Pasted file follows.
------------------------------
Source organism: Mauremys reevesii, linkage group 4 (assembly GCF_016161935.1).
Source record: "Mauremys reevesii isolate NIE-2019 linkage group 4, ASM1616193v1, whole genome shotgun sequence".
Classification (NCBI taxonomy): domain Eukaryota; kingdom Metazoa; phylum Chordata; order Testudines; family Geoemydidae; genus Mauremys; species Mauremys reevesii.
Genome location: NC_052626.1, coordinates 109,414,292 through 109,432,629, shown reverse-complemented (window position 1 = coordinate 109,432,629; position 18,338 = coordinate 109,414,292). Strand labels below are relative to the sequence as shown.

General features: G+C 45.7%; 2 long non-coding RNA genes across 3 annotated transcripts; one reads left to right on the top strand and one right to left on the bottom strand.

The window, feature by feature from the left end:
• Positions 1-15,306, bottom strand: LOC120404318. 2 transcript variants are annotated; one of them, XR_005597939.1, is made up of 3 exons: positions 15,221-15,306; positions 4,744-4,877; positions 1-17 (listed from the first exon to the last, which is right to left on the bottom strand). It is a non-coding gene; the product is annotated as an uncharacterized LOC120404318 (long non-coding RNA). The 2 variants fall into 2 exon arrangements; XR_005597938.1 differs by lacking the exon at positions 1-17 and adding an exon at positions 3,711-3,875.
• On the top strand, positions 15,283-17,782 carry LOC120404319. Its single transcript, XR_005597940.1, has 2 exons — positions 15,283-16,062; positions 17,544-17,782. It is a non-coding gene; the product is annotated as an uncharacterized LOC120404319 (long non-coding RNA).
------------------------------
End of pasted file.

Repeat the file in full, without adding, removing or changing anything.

Source organism: Mauremys reevesii, linkage group 4 (assembly GCF_016161935.1).
Source record: "Mauremys reevesii isolate NIE-2019 linkage group 4, ASM1616193v1, whole genome shotgun sequence".
Classification (NCBI taxonomy): domain Eukaryota; kingdom Metazoa; phylum Chordata; order Testudines; family Geoemydidae; genus Mauremys; species Mauremys reevesii.
Genome location: NC_052626.1, coordinates 109,414,292 through 109,432,629, shown reverse-complemented (window position 1 = coordinate 109,432,629; position 18,338 = coordinate 109,414,292). Strand labels below are relative to the sequence as shown.

General features: G+C 45.7%; 2 long non-coding RNA genes across 3 annotated transcripts; one reads left to right on the top strand and one right to left on the bottom strand.

The window, feature by feature from the left end:
• Positions 1-15,306, bottom strand: LOC120404318. 2 transcript variants are annotated; one of them, XR_005597939.1, is made up of 3 exons: positions 15,221-15,306; positions 4,744-4,877; positions 1-17 (listed from the first exon to the last, which is right to left on the bottom strand). It is a non-coding gene; the product is annotated as an uncharacterized LOC120404318 (long non-coding RNA). The 2 variants fall into 2 exon arrangements; XR_005597938.1 differs by lacking the exon at positions 1-17 and adding an exon at positions 3,711-3,875.
• On the top strand, positions 15,283-17,782 carry LOC120404319. Its single transcript, XR_005597940.1, has 2 exons — positions 15,283-16,062; positions 17,544-17,782. It is a non-coding gene; the product is annotated as an uncharacterized LOC120404319 (long non-coding RNA).